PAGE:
“There is a remarkable degree of consensus across a broad range of stakeholders—including the unions, postal management and a representative sample of mailing industry companies—about the most important reform elements,” Fredric V. Rolando, president of the National Association of Letter Carriers, told Davidson. A new, key element of the consensus would require eligible postal retirees to take Medicare and reduce the service's health-care costs.
|NNA President Chip Hutcheson|
Hutcheson said a survey found that more than 92 percent of NNA members have had recent problems getting newspapers through the mail on time, and nearly half reported problems with first-class or priority mail. Delays have resulted from closing of many mail processing plants, he said.
"Congress has been trying since 2008 to reach agreement on legislation to help the Postal Service address falling mail volumes but still serve every household in America," NNA noted in a news release. Hutcheson urged Congress to act before April, when USPS finances are expected to worsen by $1 billion because of a court-ordered rollback in postage rates. Though rural newspapers would benefit from that, NNA says the rollback shouldn't happen because it would worsen the service's finances.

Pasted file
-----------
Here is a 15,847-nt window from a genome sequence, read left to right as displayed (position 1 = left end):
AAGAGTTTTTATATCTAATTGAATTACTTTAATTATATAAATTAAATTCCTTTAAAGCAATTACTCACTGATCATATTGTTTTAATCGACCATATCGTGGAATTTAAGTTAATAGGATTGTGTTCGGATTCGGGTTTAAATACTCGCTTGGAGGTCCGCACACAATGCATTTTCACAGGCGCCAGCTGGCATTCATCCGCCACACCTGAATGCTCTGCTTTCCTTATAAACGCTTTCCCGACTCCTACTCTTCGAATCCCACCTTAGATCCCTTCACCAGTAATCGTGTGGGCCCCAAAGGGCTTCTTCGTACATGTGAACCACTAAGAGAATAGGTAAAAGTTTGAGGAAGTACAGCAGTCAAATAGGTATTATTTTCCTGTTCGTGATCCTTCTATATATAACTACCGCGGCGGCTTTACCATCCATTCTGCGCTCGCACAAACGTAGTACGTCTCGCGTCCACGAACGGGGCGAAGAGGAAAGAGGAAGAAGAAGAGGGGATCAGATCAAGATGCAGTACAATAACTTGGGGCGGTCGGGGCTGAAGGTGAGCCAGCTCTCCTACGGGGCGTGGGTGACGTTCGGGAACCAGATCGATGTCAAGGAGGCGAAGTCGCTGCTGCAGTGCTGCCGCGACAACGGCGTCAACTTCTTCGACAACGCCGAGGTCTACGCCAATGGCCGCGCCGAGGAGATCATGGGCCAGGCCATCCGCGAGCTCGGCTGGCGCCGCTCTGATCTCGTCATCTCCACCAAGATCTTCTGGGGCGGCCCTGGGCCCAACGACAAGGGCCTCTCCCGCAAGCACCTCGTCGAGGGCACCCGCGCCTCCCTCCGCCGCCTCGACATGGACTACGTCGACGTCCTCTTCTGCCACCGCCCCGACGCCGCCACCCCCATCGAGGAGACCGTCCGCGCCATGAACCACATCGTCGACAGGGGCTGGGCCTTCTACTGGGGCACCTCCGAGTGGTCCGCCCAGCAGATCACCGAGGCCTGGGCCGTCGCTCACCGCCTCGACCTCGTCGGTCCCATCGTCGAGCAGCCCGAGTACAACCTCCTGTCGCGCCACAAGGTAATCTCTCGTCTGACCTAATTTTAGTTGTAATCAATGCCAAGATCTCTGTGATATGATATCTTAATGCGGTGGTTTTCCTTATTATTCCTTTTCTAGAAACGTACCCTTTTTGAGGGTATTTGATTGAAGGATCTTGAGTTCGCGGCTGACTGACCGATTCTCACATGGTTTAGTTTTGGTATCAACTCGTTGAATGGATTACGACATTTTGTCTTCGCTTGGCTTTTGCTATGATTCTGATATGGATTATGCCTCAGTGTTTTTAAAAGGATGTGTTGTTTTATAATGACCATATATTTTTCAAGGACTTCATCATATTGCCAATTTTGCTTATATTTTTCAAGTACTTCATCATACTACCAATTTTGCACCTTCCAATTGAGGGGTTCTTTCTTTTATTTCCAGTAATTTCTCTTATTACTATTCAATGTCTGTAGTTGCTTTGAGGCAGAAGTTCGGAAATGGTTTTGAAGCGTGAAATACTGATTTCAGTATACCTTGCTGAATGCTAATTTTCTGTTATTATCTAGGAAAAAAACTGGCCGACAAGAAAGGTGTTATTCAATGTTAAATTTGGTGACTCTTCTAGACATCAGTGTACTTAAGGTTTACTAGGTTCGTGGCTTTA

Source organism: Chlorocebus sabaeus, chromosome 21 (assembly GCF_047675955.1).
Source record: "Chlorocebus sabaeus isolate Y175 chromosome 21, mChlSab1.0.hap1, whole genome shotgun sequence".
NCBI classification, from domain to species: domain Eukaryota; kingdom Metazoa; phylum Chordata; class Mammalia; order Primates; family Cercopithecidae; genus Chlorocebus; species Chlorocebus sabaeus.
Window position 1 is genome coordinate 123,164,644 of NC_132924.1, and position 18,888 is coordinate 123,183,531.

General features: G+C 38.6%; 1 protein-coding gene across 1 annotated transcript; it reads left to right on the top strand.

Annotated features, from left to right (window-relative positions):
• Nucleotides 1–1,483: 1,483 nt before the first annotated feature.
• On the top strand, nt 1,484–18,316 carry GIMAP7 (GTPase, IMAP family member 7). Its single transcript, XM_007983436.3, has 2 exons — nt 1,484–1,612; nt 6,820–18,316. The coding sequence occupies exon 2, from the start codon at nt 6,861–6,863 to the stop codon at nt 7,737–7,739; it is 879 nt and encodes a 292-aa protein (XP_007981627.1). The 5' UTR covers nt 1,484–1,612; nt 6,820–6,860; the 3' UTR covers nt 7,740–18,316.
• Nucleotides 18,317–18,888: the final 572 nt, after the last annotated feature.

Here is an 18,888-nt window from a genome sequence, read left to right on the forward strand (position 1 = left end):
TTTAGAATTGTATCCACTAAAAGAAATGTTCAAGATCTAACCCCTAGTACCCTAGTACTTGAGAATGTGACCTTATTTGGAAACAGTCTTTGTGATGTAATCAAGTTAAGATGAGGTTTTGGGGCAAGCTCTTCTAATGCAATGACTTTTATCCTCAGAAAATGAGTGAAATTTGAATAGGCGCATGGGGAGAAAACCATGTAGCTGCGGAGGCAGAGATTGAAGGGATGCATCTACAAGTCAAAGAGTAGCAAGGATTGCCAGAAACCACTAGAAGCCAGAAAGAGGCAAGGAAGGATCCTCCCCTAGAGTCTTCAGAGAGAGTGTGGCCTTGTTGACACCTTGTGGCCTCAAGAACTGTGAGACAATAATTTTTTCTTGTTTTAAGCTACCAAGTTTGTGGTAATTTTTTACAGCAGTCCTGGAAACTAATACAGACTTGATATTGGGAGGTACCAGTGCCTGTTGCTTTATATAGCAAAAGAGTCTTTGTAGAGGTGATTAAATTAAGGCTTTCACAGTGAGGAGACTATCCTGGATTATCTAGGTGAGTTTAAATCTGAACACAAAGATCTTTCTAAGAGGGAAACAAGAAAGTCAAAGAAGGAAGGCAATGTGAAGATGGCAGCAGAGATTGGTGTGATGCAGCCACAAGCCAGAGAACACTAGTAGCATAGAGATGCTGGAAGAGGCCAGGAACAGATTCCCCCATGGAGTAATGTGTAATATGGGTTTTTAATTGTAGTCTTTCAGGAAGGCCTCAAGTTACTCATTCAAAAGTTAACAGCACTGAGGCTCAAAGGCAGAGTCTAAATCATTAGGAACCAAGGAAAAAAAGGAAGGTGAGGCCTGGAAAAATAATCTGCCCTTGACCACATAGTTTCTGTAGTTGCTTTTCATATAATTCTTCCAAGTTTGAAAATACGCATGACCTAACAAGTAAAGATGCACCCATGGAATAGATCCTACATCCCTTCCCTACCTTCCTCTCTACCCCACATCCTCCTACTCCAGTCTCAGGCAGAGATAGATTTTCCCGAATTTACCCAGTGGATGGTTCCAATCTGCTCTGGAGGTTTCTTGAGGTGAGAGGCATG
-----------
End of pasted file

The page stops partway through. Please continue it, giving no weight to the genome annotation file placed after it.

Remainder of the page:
“NNA’s support for suspending the mandate to roll back postage rates in April is contingent upon the Postal Service’s commitment to enact no further systematic service cuts and to live within its means without more exigency increases,” Hutcheson said. “To us, that translates into suspending further plant closings and continuing the postmaster general’s commendable efforts to trim costs without risking more mail volume loss through service cuts.”
Hutcheson commended USPS for starting a study of on-time delivery for rural areas. Noting that a third of rural residents do not have broadband service, he reminded the committee that rural areas depend on print communications and the mail in general. A copy of his statement is available here.